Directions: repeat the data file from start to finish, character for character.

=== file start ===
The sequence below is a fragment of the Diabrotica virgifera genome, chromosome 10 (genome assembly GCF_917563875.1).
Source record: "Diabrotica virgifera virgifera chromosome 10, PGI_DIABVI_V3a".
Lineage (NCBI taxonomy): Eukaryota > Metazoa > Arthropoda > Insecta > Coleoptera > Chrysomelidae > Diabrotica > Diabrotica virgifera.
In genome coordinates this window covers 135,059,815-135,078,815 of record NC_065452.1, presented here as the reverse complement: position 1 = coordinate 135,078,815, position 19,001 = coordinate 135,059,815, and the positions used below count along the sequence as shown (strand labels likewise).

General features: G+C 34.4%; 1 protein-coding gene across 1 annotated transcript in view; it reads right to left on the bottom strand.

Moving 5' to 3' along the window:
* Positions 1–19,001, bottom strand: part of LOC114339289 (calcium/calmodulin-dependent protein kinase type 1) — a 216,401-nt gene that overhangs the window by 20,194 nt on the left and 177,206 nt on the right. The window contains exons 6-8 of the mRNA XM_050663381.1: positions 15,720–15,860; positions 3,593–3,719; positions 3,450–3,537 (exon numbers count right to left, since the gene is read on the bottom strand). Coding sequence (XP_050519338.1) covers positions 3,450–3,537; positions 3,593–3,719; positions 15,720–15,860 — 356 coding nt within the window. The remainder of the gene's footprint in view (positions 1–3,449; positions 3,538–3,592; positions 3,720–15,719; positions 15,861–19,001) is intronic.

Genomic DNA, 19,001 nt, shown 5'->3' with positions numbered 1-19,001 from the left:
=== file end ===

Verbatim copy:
The sequence below is a fragment of the Diabrotica virgifera genome, chromosome 10 (genome assembly GCF_917563875.1).
Source record: "Diabrotica virgifera virgifera chromosome 10, PGI_DIABVI_V3a".
Lineage (NCBI taxonomy): Eukaryota > Metazoa > Arthropoda > Insecta > Coleoptera > Chrysomelidae > Diabrotica > Diabrotica virgifera.
In genome coordinates this window covers 135,059,815-135,078,815 of record NC_065452.1, presented here as the reverse complement: position 1 = coordinate 135,078,815, position 19,001 = coordinate 135,059,815, and the positions used below count along the sequence as shown (strand labels likewise).

General features: G+C 34.4%; 1 protein-coding gene across 1 annotated transcript in view; it reads right to left on the bottom strand.

Moving 5' to 3' along the window:
* Positions 1–19,001, bottom strand: part of LOC114339289 (calcium/calmodulin-dependent protein kinase type 1) — a 216,401-nt gene that overhangs the window by 20,194 nt on the left and 177,206 nt on the right. The window contains exons 6-8 of the mRNA XM_050663381.1: positions 15,720–15,860; positions 3,593–3,719; positions 3,450–3,537 (exon numbers count right to left, since the gene is read on the bottom strand). Coding sequence (XP_050519338.1) covers positions 3,450–3,537; positions 3,593–3,719; positions 15,720–15,860 — 356 coding nt within the window. The remainder of the gene's footprint in view (positions 1–3,449; positions 3,538–3,592; positions 3,720–15,719; positions 15,861–19,001) is intronic.

Genomic DNA, 19,001 nt, shown 5'->3' with positions numbered 1-19,001 from the left: